Intuitively, the numerator of the second term in the negative log-likelihood function encourages the mean prediction \(\mu(x)\) to be close to the observed data. At the same time, the denominator makes sure the variance \(\sigma^2(x)\) is significant when the deviation from the mean \((y - \hat{\mu})^2\) is large. The first term is a counterweight for the variance not to grow indefinitely. This strategy can capture the aleatory uncertainty of our data-generating process in areas of sufficient training data. However, training a deep neural network with loss attenuation is often tricky and quickly gets into the Nans’ trap.

Ensemble Averaging

Bayesian model averaging establishes a natural connection between Bayesian inference and ensemble learning. Indeed, the variance of the predictions produced by an ensemble is a good indicator of epistemic uncertainty. The variance is inversely related to the “peakedness” of a posterior distribution \(P(h \| \mathcal{D})\). It can be seen as a measure of the discrepancy between the (most probable) candidate hypotheses in the hypothesis space. Based on this idea, (Lakshminarayanan et al., 2017) proposes a simple ensemble approach as an alternative to Bayesian DNNs, which is easy to implement, readily parallelizable, and requires little hyperparameter tuning.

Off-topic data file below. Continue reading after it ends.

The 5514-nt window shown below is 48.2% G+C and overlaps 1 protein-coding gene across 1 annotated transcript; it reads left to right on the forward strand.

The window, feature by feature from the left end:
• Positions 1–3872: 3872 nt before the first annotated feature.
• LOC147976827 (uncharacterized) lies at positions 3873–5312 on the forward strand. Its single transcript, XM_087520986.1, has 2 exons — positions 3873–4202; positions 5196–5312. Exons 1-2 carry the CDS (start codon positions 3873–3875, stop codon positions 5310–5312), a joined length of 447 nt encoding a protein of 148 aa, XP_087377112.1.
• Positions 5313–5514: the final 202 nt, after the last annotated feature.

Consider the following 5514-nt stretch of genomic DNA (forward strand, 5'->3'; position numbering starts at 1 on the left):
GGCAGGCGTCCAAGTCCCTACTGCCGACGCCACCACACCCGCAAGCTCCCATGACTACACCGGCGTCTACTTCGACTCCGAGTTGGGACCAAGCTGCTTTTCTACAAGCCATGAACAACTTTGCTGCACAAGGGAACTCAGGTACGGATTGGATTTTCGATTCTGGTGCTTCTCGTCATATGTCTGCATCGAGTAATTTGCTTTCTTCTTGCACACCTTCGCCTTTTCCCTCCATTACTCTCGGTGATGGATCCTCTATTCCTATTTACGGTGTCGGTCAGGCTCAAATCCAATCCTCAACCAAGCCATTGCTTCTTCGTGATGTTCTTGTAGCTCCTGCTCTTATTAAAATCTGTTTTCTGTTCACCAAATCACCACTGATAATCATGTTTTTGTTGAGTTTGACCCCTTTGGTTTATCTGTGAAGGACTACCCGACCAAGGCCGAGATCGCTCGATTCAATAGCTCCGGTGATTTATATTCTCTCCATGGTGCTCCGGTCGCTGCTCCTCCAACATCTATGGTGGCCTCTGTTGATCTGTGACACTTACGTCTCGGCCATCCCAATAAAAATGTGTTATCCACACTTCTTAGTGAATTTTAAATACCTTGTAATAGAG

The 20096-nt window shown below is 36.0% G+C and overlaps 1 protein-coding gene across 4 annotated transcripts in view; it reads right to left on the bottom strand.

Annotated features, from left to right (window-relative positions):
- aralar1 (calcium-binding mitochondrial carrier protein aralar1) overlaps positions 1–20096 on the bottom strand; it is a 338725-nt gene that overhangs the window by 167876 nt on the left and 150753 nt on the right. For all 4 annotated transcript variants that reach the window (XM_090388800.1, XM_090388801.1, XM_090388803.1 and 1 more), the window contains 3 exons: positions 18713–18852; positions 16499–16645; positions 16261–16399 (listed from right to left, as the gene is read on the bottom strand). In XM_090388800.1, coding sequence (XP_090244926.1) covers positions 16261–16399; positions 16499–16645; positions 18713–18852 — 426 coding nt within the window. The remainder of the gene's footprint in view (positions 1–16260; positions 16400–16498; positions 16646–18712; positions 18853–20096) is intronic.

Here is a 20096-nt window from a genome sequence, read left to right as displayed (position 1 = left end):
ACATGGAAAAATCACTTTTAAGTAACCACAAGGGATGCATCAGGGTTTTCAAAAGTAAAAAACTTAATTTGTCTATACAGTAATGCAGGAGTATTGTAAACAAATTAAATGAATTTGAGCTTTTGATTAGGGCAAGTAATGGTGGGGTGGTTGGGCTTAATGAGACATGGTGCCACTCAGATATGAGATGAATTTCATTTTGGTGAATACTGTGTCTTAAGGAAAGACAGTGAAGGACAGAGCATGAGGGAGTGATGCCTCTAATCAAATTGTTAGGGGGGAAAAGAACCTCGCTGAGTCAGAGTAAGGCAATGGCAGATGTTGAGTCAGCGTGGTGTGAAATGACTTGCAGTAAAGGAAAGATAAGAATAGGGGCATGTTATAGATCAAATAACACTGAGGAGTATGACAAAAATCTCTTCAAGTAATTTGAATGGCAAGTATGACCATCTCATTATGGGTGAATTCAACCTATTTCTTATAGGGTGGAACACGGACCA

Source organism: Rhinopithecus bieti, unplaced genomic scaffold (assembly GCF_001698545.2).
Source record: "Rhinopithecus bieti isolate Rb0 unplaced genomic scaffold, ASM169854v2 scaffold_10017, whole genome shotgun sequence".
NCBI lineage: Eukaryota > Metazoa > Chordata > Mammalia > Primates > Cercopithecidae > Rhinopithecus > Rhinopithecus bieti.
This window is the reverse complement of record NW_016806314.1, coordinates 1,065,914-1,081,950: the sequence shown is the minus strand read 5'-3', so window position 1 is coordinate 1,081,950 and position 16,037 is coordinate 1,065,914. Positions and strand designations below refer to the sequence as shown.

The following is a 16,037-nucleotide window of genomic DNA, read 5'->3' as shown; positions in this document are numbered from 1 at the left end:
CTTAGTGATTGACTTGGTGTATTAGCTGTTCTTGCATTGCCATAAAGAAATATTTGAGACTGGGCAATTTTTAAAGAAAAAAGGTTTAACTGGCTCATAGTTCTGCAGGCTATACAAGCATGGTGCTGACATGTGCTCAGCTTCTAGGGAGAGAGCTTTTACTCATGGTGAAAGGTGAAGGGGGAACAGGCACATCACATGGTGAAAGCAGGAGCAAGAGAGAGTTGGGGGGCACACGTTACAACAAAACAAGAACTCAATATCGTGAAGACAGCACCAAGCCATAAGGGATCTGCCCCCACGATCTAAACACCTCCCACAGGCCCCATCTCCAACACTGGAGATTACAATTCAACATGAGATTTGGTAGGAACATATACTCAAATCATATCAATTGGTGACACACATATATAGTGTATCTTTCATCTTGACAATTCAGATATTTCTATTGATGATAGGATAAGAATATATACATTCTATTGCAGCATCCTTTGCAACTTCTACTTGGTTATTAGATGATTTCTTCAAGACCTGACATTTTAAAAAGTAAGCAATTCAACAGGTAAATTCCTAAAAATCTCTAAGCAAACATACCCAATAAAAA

Instead of training a single network, we will train an ensemble of \(M\) networks with different random initializations. While we expect all networks to behave similarly in areas with sufficient training data, the results will be completely different where no data is available. For a final prediction, we now take all networks and combine their results into a Gaussian mixture distribution from which we can, again, extract single mean and variance estimations.

\[\begin{aligned} \hat{\mu}_c(x) &= \frac{1}{M} \sum_{i=1}^M \hat{\mu}_i(x) \\ \hat{\sigma}_c^2(x) &= \frac{1}{M} \sum_{i=1}^M \hat{\sigma}_i^2(x) + \left[ \frac{1}{M} \sum_{i=1}^M (\hat{\mu}_i^2(x) - \hat{\mu}_c^2(x)) \right] \end{aligned}\]